Step by step, students learn more about doctoring


     When we are strong, they march us to victory. We put our best one forward or get one in the door. We are sure-footed.

      They tell the world our moods: energized in Air Nike, sexy in Manolos, relaxed in flip-flops.

      And yet our feet are somehow vulnerable. When we are weak, we are trampled underfoot. We get off on the wrong one or put one in our mouth. If things are especially bad, we might even have one in the grave.

     All of which, perhaps, explains the ripple of nervous laughter in the classroom of Lois LaCivita Nixon, PhD, this week when her first-year students in the USF College of Medicine learned they were about to show the world their naked feet.

     Or, if not the world, even worse: their classmates.

     It was the culmination of an unusual assignment for the “On Doctoring” class that Dr. Nixon directs. Dr. Nixon first assigned the students a series of readings. They included everything from a poem about aging feet to an essay about the power of touch between physician and patient. Not until students arrived in class did they learn they would be drawing feet. First they tackled those of fellow faculty members and students. Next, each other’s.


    “You’re going to tell a story,” Dr. Nixon told them, “And you’re going to learn a story about somebody’s foot.”

     Soon Dr. Marion Ridley was stripping off one black sock and polished shoe and revealing a family secret.
“Everybody in my family has one of these – a knot on the first metatarsal,” he told the students clustered around him. “We call it the Ridley bone.”

     All around the room, similar tales unfolded.

     Dr. Frazier Stevenson, associate dean of undergraduate medical education, broke his ankle backpacking in the California mountains. He was carried out on a stretcher and his foot still bears the scars. Klaus Herdocia, USF Health art director, told students that the nail on his third right toe grew in after he was born. Student Kristina Chechotka’s second toes curve inward so much that her parents teased her about it when she was small. Dr. Ridley, a professor of otolaryngology, dropped a box on his left foot last week.

     “I’m not used to disrobing in front of medical students,” Dr. Ridley joked. “But I guess I can go this far.”

     He watched the students’ initial nervousness with approval.

     “You’ve got to get across the threshold of discomfort to draw someone’s foot,” Dr. Ridley said.

     Students need to learn how to deal with that queasiness without letting it cloud their judgment or actions, he said.

     “Being able to deal with an uncomfortable situation is part of being a physician,” he said. “You never know what a patient is going to say. Getting out of your comfort zone is part of the maturation process.”

     As Dr. Ridley sat with his foot outstretched, students clustered around him, charcoals in hand. Some added subtle shadings; others lacked any sense of depth or perspective. But artistic talent didn’t really matter; their intense focus did.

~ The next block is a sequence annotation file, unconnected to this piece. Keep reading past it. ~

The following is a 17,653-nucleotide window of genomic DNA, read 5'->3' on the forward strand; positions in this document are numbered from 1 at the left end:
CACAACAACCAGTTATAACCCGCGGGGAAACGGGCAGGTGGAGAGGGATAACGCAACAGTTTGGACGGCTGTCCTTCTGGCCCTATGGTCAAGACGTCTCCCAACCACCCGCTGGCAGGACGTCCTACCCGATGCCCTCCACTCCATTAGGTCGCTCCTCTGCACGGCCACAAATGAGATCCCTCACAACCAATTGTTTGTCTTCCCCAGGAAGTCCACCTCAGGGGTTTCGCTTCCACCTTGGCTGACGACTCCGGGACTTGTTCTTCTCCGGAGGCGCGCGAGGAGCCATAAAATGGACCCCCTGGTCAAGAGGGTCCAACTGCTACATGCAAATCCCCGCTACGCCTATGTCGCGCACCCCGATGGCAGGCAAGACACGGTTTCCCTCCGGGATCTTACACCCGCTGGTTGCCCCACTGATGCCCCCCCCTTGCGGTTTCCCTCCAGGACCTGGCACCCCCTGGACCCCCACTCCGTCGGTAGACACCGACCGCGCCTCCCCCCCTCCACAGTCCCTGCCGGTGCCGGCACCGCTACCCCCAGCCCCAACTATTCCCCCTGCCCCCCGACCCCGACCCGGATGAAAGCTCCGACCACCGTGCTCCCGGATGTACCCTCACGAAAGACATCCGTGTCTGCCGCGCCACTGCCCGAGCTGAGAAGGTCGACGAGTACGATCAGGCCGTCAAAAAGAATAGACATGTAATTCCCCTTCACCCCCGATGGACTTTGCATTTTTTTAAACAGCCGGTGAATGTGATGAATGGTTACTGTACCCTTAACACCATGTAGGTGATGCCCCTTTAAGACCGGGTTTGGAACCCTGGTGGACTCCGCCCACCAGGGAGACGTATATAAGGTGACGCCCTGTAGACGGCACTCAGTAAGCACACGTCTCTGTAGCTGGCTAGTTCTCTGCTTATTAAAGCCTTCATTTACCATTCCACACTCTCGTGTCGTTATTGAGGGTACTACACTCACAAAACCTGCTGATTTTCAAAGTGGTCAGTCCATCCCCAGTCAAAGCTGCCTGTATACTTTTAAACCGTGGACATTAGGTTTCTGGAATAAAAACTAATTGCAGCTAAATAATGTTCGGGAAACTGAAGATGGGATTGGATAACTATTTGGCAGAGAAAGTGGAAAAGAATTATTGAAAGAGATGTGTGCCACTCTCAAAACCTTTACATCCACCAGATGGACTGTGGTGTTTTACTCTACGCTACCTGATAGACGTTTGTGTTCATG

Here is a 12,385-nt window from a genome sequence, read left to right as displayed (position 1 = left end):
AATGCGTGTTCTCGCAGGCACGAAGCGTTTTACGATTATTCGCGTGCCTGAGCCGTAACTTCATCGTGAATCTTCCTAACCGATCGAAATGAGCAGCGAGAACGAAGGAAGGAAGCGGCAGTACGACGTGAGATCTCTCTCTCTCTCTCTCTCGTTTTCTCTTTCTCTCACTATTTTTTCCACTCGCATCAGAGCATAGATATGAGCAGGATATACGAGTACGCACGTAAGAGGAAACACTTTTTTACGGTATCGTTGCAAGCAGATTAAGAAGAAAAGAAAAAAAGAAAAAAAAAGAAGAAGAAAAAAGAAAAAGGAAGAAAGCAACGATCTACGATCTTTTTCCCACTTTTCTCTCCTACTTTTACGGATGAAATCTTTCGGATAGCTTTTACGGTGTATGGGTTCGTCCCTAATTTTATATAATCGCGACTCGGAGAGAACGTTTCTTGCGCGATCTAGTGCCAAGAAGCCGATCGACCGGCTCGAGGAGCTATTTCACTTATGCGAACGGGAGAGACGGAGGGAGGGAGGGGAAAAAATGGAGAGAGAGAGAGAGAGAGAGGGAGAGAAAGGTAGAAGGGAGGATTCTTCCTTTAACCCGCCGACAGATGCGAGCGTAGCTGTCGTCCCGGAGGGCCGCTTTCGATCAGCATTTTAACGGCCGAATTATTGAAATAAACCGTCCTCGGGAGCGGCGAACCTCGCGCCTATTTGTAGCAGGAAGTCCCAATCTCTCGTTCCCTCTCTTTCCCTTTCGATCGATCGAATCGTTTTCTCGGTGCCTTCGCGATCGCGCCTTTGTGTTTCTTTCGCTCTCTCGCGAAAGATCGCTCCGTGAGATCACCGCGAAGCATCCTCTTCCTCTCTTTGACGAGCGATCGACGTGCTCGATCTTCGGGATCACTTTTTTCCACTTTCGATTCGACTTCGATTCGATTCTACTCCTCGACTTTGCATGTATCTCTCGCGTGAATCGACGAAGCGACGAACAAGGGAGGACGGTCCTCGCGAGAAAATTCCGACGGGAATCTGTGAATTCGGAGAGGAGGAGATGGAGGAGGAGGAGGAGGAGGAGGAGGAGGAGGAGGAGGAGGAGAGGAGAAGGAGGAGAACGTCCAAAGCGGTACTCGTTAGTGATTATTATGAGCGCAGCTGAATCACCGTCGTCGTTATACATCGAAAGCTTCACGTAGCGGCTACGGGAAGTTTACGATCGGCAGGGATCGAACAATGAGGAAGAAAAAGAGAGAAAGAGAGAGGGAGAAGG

“I love it,” said Aaron Block. “I had no idea coming to medical school that they would care about how we think about things artistically, and as human beings.”

     In his other classes, Block said, the foot is a structure of bones and muscles.

     “This is much more holistic,” he said. “You have to think about the story within the body part.”


     He pointed to the poem the group read, about a man’s frustrated inability to care for his feet as he gained weight.

     “It makes you think about how little things can contribute to an overall decline in quality of life,” he said.

     It’s those kinds of questions that Dr. Nixon wants her students to ask. This is the first year they’ve drawn feet; in the past she’s taken them to museums and even to the opera. She tries to time such lessons to coordinate with what they’re learning in their basic science classes, tackling similar subjects from a different perspective.


      “I try to find things to do out of the classroom,” she said. “To set aside the things they’re memorizing in science and set them wondering.”

     After having her feet drawn, Kristina Chechotka, the student with the curving toes, found herself wondering about the nature of vulnerability and exposure. Wondering what it’s like to, well, walk in her patient’s shoes.

     “Even the simplest body parts can feel awkward,” Chechotka said. “So think how sensitive showing something more private is. It gives you an appreciation of that self-conscious feeling.”

     Having others draw her feet – especially after a classmate jokingly dubbed her “Snaggletoe” – made her think about why patients surrender privacy and endure discomfort.

    “We really, as physicians, are privileged, because we’re let into the private part of patients’ lives,” she said. “They trust us enough to show us these things.”


 – Story by Lisa Greene, photos by Eric Younghans, USF Health Communications